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In many trials of antiarrhythmic therapy for non-life-threatening arrhythmias, active antiarrhythmic therapy has resulted in increased mortality; the risk of active therapy is probably greatest in patients with structural heart disease.
In the case of quinidine used to prevent or defer recurrence of atrial flutter/fibrillation, the best available data come from a meta-analysis described under CLINICAL PHARMACOLOGY Clinical Effects above. In the patients studied in the trials there analyzed, the mortality associated with the use of quinidine was more than three times as great as the mortality associated with the use of placebo.
Another meta-analysis, also described under CLINICAL PHARMACOLOGY Clinical Effects , showed that in patients with various non-life-threatening ventricular arrhythmias, the mortality associated with the use of quinidine was consistently greater than that associated with the use of any of a variety of alternative antiarrhythmics.
Like many other drugs (including all other Class la antiarrhythmics), quinidine prolongs the QT c interval, and this can lead to torsades de pointes , a life-threatening ventricular arrhythmia (see OVERDOSAGE). The risk of torsades is increased by bradycardia, hypokalemia, hypomagnesemia, or high serum levels of quinidine, but it may appear in the absence of any of these risk factors. The best predictor of this arrhythmia appears to be the length of the QT c interval, and quinidine should be used with extreme care in patients who have preexisting long-QT syndromes, who have histories of torsades de pointes of any cause, or who have previously responded to quinidine (or other drugs that prolong ventricular repolarization) with marked lengthening of the QT c interval. Estimation of the incidence of torsades in patients with therapeutic levels of quinidine is not possible from the available data.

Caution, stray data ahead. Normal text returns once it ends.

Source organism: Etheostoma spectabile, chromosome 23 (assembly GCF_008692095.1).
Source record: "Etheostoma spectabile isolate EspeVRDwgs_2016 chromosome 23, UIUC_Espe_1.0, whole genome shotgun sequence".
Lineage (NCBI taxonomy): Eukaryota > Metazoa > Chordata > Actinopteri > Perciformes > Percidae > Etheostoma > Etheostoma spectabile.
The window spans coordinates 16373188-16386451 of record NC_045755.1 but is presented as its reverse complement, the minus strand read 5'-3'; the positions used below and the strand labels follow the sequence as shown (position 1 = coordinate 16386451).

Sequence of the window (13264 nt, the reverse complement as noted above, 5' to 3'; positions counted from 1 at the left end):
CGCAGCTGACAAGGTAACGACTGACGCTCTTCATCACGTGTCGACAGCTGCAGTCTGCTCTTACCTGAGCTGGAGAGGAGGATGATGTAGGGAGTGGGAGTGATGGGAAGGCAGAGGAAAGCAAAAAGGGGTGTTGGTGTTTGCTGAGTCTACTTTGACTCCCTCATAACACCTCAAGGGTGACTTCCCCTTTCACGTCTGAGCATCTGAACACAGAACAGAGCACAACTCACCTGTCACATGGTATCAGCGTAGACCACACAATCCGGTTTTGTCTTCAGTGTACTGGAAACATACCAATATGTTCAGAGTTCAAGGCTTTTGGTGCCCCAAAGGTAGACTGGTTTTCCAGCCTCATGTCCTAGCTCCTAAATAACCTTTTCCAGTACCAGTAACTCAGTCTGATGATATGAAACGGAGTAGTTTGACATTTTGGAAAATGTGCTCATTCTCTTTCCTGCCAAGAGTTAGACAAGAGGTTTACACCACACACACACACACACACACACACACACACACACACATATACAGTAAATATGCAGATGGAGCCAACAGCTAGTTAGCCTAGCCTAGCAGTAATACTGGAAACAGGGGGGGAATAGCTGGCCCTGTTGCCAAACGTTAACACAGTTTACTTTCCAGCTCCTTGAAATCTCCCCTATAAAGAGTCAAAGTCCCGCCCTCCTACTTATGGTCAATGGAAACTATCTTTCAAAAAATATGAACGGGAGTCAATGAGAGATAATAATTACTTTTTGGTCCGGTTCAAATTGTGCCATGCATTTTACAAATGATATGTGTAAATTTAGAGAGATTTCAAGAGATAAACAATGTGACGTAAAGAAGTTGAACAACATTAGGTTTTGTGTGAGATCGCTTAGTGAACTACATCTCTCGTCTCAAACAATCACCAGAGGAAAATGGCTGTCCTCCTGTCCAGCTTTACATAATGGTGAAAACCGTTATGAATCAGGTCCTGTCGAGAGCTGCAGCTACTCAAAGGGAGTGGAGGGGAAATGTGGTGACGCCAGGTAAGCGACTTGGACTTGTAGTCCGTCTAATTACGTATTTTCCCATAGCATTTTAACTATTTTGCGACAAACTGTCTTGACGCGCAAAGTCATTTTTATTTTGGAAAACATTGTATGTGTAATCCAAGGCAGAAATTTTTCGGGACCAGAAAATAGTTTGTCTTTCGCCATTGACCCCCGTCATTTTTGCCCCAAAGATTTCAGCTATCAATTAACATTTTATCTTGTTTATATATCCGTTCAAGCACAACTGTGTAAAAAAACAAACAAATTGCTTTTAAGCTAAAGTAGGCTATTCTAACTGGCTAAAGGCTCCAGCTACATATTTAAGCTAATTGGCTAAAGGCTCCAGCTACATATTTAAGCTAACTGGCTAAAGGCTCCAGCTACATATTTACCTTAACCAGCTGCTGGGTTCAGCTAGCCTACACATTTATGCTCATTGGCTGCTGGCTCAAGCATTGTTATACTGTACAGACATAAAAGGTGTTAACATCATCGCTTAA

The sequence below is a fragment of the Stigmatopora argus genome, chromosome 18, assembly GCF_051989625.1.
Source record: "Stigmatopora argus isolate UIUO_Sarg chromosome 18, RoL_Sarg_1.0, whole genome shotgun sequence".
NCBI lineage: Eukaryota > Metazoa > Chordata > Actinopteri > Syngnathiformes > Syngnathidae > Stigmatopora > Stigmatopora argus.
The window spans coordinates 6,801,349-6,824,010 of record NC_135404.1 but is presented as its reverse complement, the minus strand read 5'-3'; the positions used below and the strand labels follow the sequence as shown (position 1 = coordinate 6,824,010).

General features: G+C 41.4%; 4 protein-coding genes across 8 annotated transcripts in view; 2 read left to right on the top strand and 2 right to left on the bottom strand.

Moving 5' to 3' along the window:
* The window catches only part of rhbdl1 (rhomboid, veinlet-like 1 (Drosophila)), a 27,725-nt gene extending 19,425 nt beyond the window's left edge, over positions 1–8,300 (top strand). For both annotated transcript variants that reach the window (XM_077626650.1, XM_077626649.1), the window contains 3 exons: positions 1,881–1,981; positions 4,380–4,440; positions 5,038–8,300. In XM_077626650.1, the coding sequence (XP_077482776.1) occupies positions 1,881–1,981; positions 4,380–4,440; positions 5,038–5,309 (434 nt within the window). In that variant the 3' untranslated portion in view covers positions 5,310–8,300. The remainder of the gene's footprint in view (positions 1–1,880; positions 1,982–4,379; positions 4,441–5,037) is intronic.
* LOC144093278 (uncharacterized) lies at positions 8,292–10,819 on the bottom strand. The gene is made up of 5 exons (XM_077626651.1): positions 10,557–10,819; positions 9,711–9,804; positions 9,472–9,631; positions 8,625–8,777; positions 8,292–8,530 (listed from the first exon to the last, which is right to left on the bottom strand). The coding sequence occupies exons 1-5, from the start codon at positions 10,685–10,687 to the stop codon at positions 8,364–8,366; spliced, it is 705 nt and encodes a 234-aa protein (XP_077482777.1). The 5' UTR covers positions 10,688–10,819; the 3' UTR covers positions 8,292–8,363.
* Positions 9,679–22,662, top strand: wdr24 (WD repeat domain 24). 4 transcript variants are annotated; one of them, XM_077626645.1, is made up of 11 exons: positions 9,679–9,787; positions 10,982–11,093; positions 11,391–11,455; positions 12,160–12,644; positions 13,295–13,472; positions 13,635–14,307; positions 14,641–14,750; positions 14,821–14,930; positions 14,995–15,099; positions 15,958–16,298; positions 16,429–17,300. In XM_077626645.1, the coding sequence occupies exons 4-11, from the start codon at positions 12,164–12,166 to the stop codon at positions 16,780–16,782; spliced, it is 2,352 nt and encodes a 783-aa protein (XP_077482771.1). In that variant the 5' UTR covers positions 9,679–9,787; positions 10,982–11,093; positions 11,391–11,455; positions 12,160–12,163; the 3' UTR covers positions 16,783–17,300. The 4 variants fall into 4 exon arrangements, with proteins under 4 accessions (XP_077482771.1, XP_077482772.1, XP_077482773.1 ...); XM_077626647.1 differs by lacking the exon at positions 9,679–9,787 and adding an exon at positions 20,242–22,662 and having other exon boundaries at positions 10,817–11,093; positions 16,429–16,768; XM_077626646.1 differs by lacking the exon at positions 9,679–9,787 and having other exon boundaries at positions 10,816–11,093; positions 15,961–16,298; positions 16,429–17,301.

Paradoxical Increase in Ventricular Rate in Atrial Flutter/Fibrillation
When quinidine is administered to patients with atrial flutter/fibrillation the desired pharmacologic reversion to sinus rhythm may (rarely) be preceded by a showing of the atrial rate with a consequent increase in the rate of beats conducted to the ventricles. The resulting ventricular rate may be very high (greater than 200 beats per minute) and poorly tolerated. This hazard may be decreased if partial atrioventricular block is achieved prior to initiation of quinidine therapy, using conduction-reducing drugs such as digitalis, verapamil, diltiazem, or a (beta)-receptor blocking agent.
Exacerbated Bradycardia in Sick Sinus Syndrome
Renal or hepatic dysfunction causes the elimination of quinidine to be slowed, while congestive heart failure causes a reduction in quinidine's apparent volume of distribution. Any of these conditions can lead to quinidine toxicity if dosage is not appropriately reduced. In addition, interactions with coadministered drugs can alter the serum concentration and activity of quinidine, leading either to toxicity or to lack of efficacy if the dose of quinidine is not appropriately modified. (See PRECAUTIONS Drug Interactions .)